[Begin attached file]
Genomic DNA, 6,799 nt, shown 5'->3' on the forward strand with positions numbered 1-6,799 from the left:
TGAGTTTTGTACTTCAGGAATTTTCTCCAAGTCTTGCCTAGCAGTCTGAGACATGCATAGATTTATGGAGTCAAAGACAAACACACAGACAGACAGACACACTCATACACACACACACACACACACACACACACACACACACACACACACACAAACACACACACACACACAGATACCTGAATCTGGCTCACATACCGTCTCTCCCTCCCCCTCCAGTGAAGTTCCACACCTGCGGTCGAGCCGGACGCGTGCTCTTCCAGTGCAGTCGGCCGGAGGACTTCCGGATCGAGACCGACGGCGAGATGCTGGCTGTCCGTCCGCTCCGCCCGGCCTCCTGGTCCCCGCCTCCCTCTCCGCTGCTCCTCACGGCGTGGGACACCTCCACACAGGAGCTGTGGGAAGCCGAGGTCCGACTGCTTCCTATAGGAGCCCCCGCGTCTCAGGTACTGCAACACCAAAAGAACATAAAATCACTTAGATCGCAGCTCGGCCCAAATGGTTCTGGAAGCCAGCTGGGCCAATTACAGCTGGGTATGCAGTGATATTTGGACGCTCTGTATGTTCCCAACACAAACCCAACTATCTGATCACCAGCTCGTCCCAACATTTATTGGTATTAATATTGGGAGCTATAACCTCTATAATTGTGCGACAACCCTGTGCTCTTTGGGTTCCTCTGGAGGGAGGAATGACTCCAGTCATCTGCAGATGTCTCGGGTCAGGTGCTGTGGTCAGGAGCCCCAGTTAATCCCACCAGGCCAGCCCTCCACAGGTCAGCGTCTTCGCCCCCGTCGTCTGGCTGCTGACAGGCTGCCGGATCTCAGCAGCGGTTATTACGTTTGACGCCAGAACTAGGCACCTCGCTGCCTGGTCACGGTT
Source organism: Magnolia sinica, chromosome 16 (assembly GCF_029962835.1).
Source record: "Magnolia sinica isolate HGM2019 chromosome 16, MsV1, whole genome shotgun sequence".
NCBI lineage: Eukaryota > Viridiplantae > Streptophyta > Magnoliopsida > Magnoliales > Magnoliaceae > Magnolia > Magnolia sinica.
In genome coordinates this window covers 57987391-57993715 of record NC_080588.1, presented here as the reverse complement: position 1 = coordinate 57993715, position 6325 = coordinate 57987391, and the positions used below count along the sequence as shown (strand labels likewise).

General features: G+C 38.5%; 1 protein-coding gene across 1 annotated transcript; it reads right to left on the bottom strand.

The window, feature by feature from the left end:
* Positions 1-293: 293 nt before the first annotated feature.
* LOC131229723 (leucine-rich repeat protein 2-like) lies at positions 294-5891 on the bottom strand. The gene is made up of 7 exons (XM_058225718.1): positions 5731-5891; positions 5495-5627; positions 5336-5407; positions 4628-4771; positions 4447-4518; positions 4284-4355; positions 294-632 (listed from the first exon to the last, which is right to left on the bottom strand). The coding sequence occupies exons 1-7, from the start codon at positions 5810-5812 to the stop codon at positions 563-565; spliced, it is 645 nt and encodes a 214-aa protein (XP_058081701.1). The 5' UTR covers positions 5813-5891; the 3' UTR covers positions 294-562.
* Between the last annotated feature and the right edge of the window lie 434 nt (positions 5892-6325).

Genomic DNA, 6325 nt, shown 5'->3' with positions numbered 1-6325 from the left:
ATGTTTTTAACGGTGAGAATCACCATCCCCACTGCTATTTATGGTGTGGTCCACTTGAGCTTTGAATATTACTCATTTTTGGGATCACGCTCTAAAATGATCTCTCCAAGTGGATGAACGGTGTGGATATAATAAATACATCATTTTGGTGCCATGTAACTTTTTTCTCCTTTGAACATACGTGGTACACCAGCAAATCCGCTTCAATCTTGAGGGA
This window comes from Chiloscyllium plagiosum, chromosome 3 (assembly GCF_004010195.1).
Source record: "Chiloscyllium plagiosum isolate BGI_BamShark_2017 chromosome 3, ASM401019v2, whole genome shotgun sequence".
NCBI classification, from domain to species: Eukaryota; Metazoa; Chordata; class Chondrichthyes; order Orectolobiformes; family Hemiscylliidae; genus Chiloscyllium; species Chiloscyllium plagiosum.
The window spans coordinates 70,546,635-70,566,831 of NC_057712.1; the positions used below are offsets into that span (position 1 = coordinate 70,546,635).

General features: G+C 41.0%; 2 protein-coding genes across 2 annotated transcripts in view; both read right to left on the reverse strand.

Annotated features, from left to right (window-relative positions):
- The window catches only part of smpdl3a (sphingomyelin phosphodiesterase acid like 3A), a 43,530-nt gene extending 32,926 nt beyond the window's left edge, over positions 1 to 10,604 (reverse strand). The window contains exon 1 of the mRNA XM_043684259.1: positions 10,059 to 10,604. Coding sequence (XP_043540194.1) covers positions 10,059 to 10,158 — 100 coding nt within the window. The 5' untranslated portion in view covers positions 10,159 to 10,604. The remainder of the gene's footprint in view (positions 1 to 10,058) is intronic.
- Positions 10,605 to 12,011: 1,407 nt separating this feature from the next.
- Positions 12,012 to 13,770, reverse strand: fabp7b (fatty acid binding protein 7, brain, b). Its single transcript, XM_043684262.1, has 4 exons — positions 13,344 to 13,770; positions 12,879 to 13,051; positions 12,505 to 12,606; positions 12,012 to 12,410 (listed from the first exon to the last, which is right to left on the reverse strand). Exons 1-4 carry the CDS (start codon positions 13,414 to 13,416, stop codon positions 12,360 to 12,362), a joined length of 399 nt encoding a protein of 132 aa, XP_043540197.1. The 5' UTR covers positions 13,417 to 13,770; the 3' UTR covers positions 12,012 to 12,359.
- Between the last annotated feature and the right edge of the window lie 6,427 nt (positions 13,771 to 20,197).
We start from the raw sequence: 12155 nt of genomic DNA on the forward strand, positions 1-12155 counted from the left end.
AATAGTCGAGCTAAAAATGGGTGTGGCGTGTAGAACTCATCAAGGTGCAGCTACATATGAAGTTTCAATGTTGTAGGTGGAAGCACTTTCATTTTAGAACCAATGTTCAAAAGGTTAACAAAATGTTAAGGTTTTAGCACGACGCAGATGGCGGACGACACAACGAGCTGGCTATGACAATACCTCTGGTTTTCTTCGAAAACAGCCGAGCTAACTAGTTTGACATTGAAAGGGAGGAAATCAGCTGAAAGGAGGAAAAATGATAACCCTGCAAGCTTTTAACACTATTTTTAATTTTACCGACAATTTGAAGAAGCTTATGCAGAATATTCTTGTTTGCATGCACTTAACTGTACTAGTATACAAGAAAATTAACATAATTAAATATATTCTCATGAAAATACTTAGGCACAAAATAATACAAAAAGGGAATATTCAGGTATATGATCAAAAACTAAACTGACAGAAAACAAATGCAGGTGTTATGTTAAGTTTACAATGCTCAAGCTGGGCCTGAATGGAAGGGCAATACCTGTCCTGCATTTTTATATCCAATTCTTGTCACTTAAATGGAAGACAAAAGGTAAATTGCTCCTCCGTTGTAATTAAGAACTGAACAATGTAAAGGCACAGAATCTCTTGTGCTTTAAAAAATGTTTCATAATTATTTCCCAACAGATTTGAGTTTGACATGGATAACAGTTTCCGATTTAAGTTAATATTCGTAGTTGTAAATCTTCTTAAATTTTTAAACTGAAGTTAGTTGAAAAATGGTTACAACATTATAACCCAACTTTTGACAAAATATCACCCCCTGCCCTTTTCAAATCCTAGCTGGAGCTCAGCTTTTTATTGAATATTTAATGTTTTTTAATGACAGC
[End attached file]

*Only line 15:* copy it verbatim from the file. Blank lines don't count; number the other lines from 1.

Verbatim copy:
Source record: "Chiloscyllium plagiosum isolate BGI_BamShark_2017 chromosome 3, ASM401019v2, whole genome shotgun sequence".